Sawda bint Zam'a (rAa) is one of the wives of the Prophet (sAas)!!! That the Prophet (sAas) commanded her to use the screen only confirms that Ummahat al-Muminin (rAa) did so in obedience to Surah al-Ahzab ayah 53. This hadith does not say anything about ordinary Muslim women.

P) Sahih Al-Bukhari Volume 7, Book 65, Hadith # 375

Narrated Anas (Radhiallaahu anhu) I know (about) the Hijab (the order of veiling of women) more than anybody else. Ubai bin Ka'b used to ask me about it. Allah's Apostle became the bridegroom of Zainab bint Jahsh whom he married at Medina. After the sun had risen high in the sky, the Prophet invited the people to a meal. Rasulullah (Sallallaahu alayhi Wasallam) remained sitting and some people remained sitting with him after the other guests had left. Then Rasulullah (Sallallaahu alayhi Wasallam) got up and went away, and I too, followed him till he reached the door of 'Aisha's room. Then he thought that the people must have left the place by then, so he returned and I also returned with him. Behold, the people were still sitting at their places. So he went back again for the second time, and I went along with him too. When we reached the door of 'Aisha's room, he returned and I also returned with him to see that the people had left. Thereupon Rasulullah (Sallallaahu alayhi Wasallam) hung a curtain between me and him and the Verse regarding the order for (veiling of women) Hijab was revealed.

This is also about Surah al-Ahzab ayah 53. The story is also told in Bukhari Book 60 #315, in which the specific ayah of the Quran Surah al-Ahzab ayah 53 is quoted in the text of the hadith. This ayah applies only to Ummahat al-Muminin (rAa). The phrase "veiling order for women" does not appear in the Arabic text.

Q) Abu Dawood Book 32, hadith # 4100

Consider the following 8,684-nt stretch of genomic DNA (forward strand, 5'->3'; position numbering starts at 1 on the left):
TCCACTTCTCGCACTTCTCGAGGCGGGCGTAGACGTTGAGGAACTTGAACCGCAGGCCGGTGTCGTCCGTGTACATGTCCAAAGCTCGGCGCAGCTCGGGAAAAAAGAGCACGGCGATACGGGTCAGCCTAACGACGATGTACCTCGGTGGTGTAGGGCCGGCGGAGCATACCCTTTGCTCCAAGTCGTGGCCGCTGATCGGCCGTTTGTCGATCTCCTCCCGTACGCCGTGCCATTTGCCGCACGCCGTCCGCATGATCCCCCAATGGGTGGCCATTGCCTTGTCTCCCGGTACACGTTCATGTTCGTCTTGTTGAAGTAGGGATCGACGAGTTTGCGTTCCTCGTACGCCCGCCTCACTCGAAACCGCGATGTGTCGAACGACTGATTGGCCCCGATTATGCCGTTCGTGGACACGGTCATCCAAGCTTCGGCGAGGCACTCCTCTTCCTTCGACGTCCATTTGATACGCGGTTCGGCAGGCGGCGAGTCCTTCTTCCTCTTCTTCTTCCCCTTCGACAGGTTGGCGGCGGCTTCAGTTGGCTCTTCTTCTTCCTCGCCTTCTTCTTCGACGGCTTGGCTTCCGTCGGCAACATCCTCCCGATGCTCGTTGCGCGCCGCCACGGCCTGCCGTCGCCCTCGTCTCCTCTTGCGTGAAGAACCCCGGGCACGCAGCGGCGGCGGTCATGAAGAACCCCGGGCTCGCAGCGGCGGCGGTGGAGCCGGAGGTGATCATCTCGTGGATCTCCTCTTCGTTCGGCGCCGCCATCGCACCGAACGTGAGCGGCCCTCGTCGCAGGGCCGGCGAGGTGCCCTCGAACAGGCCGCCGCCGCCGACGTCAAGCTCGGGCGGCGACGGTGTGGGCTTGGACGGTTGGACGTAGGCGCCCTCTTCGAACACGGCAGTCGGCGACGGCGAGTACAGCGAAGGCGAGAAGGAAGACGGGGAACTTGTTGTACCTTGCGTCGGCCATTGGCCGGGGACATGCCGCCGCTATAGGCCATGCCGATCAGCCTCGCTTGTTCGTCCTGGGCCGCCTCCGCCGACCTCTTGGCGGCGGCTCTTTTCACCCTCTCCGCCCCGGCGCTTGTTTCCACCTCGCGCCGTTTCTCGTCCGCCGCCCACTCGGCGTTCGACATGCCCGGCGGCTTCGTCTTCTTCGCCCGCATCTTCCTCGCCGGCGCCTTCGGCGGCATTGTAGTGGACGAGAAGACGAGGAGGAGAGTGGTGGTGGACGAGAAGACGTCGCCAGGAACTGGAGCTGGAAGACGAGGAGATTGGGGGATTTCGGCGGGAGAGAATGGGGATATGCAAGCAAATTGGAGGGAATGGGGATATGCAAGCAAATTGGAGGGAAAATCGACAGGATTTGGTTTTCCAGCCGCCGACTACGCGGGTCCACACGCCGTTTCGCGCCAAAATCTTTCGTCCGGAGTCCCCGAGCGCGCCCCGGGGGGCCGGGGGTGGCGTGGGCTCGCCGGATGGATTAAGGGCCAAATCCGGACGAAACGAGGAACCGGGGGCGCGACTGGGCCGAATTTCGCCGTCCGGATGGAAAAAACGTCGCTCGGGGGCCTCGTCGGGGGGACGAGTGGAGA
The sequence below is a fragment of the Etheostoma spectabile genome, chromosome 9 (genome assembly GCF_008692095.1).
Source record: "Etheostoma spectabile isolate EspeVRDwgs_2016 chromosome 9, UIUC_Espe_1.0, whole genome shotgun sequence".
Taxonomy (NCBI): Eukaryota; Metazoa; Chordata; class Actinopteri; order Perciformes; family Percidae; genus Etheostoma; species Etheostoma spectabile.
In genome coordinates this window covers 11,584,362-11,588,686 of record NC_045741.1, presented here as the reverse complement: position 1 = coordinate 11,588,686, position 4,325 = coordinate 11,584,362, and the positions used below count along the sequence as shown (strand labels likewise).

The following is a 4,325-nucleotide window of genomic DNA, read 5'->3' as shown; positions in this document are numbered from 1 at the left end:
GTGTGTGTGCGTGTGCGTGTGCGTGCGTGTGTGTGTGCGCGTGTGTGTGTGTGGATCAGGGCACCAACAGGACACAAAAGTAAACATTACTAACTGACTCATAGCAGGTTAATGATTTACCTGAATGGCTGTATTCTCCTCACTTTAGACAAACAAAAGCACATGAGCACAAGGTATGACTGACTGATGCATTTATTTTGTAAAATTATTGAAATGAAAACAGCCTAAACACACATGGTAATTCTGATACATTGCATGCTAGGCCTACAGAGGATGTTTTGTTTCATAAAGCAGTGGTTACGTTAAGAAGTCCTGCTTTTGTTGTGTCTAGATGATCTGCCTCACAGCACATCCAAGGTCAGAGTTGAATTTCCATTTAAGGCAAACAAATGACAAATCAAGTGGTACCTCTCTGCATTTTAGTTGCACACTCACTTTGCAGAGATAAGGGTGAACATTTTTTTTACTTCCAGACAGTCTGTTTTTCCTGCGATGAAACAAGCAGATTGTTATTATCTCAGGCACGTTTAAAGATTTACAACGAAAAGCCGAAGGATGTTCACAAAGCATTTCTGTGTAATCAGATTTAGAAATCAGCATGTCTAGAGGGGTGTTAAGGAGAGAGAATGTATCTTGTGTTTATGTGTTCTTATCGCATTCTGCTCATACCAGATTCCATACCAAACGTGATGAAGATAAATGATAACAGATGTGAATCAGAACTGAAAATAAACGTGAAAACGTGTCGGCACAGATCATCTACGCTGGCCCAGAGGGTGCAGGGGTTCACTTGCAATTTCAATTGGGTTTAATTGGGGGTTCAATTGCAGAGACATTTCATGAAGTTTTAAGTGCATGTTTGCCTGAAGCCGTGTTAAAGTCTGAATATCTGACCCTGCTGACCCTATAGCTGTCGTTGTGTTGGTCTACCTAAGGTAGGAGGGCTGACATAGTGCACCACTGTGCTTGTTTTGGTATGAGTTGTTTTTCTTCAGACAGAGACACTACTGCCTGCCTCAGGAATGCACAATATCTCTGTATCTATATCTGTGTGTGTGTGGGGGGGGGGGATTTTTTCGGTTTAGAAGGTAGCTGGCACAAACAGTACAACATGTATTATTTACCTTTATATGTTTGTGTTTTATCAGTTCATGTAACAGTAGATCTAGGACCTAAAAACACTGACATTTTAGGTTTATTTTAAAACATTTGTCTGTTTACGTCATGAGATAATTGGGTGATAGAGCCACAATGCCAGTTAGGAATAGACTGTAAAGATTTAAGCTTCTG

Narrated Umm Salamah, Ummul Mu'minin (Radhiallaahu anha): I was with Rasulullah (Sallallaahu alayhi Wasallam) while Maymunah was with him. Then Ibn Umm Maktum came. This happened when we were ordered to observe veil. Rasulullah (Sallallaahu alayhi Wasallam) said: Observe veil from him. We asked: oh Rasulullah! is he not blind? He can neither see us nor recognize us. Rasulullah (Sallallaahu alayhi Wasallam) said: Are both of you blind? Do you not see him?

This hadith is even more interesting when you look at the full text of it, which can be found here. In this part, the hadith collector Abu Dawud comments that there is also a hadith that Fatima bint Qays (rAa) spent her iddat with ibn Umm Maktum (rAa). Abu Dawud concludes that Ummahat al-Muminin (rAa) must have a different rule than ordinary Muslim women like Fatima (rAa). This is certainly true. It is Surah al-Ahzab ayah 53 that is the special rule for Ummahat al-Muminin (rAa). I wonder why Abu Dawud's commentary on this hadith has not been quoted!



To summarize, 17 hadiths have been presented as dalils. Of these 4 (mentioned in points A, G, J, and N) refer to the khimar and it has been proved that the khimar is not a niqab. Therefore, these 4 hadiths are not even about niqab at all.

Note: I have made a page giving a more detailed explanation of why the khimar is not a niqab. See What is the Khimar?. This essay contains some of the same information found in my essay A Study of Surah an-Nur ayah 31 but focuses on the single issue of the khimar.